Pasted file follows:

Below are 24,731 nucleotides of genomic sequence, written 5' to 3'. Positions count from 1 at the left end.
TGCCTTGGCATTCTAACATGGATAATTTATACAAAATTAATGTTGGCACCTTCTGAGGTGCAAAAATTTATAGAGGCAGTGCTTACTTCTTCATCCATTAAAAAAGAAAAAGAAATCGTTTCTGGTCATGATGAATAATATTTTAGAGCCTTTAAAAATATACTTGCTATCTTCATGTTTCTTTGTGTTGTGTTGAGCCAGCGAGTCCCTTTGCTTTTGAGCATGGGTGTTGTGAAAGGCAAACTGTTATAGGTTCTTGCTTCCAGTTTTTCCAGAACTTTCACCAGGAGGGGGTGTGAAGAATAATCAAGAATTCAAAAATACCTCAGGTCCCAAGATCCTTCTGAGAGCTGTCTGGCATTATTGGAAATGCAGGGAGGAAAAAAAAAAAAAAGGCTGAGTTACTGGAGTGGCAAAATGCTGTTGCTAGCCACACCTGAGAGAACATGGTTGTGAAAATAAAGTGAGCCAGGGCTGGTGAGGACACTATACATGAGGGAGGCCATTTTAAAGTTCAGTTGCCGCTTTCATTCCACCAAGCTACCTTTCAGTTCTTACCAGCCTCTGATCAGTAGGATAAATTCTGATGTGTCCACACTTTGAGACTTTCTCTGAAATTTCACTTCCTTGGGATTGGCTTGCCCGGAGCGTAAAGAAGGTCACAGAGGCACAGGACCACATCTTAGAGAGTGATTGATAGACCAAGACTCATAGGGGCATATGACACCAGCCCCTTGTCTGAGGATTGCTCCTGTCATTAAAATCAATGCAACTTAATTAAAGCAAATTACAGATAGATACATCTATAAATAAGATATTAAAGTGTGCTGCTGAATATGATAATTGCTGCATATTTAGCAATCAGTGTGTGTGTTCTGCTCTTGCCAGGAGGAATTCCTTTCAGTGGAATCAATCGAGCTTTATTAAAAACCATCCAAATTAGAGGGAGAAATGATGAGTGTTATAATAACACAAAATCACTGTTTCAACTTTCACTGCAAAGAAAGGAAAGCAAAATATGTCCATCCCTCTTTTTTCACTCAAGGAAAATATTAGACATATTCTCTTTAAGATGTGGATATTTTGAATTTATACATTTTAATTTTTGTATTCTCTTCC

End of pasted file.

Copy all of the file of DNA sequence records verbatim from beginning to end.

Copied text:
Below are 24,731 nucleotides of genomic sequence, written 5' to 3'. Positions count from 1 at the left end.
TGCCTTGGCATTCTAACATGGATAATTTATACAAAATTAATGTTGGCACCTTCTGAGGTGCAAAAATTTATAGAGGCAGTGCTTACTTCTTCATCCATTAAAAAAGAAAAAGAAATCGTTTCTGGTCATGATGAATAATATTTTAGAGCCTTTAAAAATATACTTGCTATCTTCATGTTTCTTTGTGTTGTGTTGAGCCAGCGAGTCCCTTTGCTTTTGAGCATGGGTGTTGTGAAAGGCAAACTGTTATAGGTTCTTGCTTCCAGTTTTTCCAGAACTTTCACCAGGAGGGGGTGTGAAGAATAATCAAGAATTCAAAAATACCTCAGGTCCCAAGATCCTTCTGAGAGCTGTCTGGCATTATTGGAAATGCAGGGAGGAAAAAAAAAAAAAAGGCTGAGTTACTGGAGTGGCAAAATGCTGTTGCTAGCCACACCTGAGAGAACATGGTTGTGAAAATAAAGTGAGCCAGGGCTGGTGAGGACACTATACATGAGGGAGGCCATTTTAAAGTTCAGTTGCCGCTTTCATTCCACCAAGCTACCTTTCAGTTCTTACCAGCCTCTGATCAGTAGGATAAATTCTGATGTGTCCACACTTTGAGACTTTCTCTGAAATTTCACTTCCTTGGGATTGGCTTGCCCGGAGCGTAAAGAAGGTCACAGAGGCACAGGACCACATCTTAGAGAGTGATTGATAGACCAAGACTCATAGGGGCATATGACACCAGCCCCTTGTCTGAGGATTGCTCCTGTCATTAAAATCAATGCAACTTAATTAAAGCAAATTACAGATAGATACATCTATAAATAAGATATTAAAGTGTGCTGCTGAATATGATAATTGCTGCATATTTAGCAATCAGTGTGTGTGTTCTGCTCTTGCCAGGAGGAATTCCTTTCAGTGGAATCAATCGAGCTTTATTAAAAACCATCCAAATTAGAGGGAGAAATGATGAGTGTTATAATAACACAAAATCACTGTTTCAACTTTCACTGCAAAGAAAGGAAAGCAAAATATGTCCATCCCTCTTTTTTCACTCAAGGAAAATATTAGACATATTCTCTTTAAGATGTGGATATTTTGAATTTATACATTTTAATTTTTGTATTCTCTTCC